The Digital Theatre: Utilizing Computer Science to Create an Emotional Aesthetic Within a Live Performing Arts Setting; How Projection Technology is Changing the Performance Art Industry

Mouritzen, Jeffrey, School of Engineering and Applied Science, University of Virginia
Wayland, Kent, Department of Engineering and Society, University of Virginia
Morrison, Briana, Department of Computer Science, University of Virginia

Performance art and theatre have established themselves as enduring pillars of society, encompassing dramatic storytelling, information dissemination, and captivating spectacles. This pervasive cultural influence has given rise to a dedicated field of performance and entertainment theory, enhancing our understanding of how performance shapes society and how society, in turn, shapes performance. Given its deep integration into society, performance art naturally engages in a symbiotic relationship with evolving technology. Technology plays a vital role in theatre, enhancing performances and expanding creative possibilities. Its integration reflects society's embrace of innovation and its desire for immersive storytelling experiences. Both parts of this thesis seek to further investigate and understand the complex role of technology in theatre; the technical portion explores how technology implementations can effectively address functional problems within the theatre space, while the STS portion aims to assess the level of acceptance and meaningful utilization of such technology by the social actors behind it.

While technology's involvement in performance art is nothing new, the rapid advancement of digital technologies in recent decades has sparked debates on the extent to which classical works should embrace these new special effects capabilities. In particular, innovations in projection and video art design have the potential to enhance or detract from the authenticity and immersiveness of theatre as a sacred, distinctly human space. For the STS portion of this thesis, such controversies and conflict between theatre and technology will be explored, for the purpose of analyzing how these technologies have transformed the theatrical landscape and challenged traditional notions of "classic" performance art. Through the use of interviews and literature review, this investigation will engage with the social actors involved with the incorporation of projection technology in live theatre. In doing so, it will provide a closer examination of the impact these technologies bring to the production and rehearsal process, how and where such technologies are used, and the general reception of this emerging direction in theatre among theatre-goers and artists alike. While such reception of projection technology was predominantly positive, characterized by anticipation for future possibilities, a consensus among professionals in the space that its effectiveness and value lie in its judicious and purposeful application.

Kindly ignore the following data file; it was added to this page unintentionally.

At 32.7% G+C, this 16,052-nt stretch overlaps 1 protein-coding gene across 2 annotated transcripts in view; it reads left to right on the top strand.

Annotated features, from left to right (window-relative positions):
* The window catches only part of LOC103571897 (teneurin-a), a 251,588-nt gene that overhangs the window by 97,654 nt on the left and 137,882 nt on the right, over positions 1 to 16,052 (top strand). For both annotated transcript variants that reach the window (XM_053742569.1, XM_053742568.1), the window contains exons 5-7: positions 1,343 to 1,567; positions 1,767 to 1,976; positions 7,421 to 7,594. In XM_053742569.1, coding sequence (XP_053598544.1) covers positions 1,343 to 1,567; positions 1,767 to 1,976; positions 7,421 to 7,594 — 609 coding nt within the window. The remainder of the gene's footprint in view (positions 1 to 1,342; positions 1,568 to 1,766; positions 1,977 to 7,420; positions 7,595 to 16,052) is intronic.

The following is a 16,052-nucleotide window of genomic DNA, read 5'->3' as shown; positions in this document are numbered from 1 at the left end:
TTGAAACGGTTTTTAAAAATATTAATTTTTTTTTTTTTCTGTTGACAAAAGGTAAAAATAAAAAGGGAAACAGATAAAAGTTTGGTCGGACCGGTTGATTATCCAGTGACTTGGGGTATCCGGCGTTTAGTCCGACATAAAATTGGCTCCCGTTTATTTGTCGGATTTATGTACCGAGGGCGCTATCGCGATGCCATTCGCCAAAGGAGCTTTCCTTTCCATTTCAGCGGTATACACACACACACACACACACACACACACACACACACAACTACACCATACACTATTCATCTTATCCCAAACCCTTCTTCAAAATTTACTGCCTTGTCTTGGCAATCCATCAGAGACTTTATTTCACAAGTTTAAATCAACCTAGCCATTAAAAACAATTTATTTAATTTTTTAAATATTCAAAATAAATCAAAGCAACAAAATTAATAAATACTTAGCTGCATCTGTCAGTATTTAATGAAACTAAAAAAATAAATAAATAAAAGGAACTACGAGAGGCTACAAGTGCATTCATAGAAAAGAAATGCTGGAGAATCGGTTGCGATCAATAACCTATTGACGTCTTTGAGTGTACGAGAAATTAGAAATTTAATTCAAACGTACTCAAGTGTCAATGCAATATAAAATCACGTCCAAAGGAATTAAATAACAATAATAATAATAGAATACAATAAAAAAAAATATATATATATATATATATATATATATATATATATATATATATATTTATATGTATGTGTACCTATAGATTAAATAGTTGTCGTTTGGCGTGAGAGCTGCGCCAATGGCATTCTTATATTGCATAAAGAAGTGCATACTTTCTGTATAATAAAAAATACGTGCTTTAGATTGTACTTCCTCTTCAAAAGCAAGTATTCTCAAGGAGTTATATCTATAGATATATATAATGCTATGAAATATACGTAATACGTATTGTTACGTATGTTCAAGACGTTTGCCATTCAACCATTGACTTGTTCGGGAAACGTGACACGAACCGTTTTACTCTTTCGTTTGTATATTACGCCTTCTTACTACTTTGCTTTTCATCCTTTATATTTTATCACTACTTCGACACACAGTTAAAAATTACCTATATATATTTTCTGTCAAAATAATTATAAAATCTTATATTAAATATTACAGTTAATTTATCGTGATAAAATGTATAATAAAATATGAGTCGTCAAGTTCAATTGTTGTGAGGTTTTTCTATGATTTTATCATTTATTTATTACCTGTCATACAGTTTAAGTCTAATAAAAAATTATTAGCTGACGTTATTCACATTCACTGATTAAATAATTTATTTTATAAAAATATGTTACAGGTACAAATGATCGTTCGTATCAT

In connection with the research done on the complex relationship between theatre and technology, the technical topic portion of this thesis will further explore how projection art technology has been applied in the UVA Drama Department specifically. Since projection technology is relatively new to the UVA theatre scene (at least, when compared to more seasoned technologies such as sound and lighting design), there were found to be shortcomings with regards to the projection system implementation in the Culbreth theatre for the UVA Drama Department’s production of When The Rain Stops Falling. For this production in particular, show designers were faced with the unique challenge of incorporating extensive use of projection technologies on a level that had yet been done at UVA. Projection designers, technicians, and operators undertook the complex responsibility of crafting and programming a series of projected videos onto the theatre set, with the intention of aligning the creative vision and technological constraints to ensure a harmonious integration of visuals within the production. This technical topic will cover what functional challenges and shortcomings were faced, how designers and operators managed to leverage resourceful programming solutions to resolve those shortcomings, and the degree to which such solutions led to a successful production. While there are still ways the process could be improved in the future, the creative teams behind the production are satisfied with the show’s success, and believe the creative vision was delightfully actualized.

Overall, both elements to this thesis, both STS and technical, come to the consensus that projection technologies have a strong role in theatre, and can be applied in fantastic ways to build an immersive and captivating experience for the audience. This, however, can only be achieved if the technology is modeled and guided by the human artists behind the scenes, as improper application or incorporation without defined purpose may lead to an unrewarding experience that deeply discredits the long and arduous design process. It is crucial to understand the impact of technology (such as projection art) on theatre because it shapes the way stories are told, enhances production capabilities, and significantly influences audience experiences. Understanding this effect allows us to appreciate the evolving nature of theatre, explore new artistic possibilities, and examine the broader relationship between technology and culture in our society. For future investigations, it is recommended that more research be done on the ever evolving theatre technology industry, as exciting innovations continue to spring up in the
mainstream at a faster pace than ever before.

BS (Bachelor of Science)
Projection, Projection Art, Theatre, Drama, Performance
All rights reserved (no additional license for public reuse)
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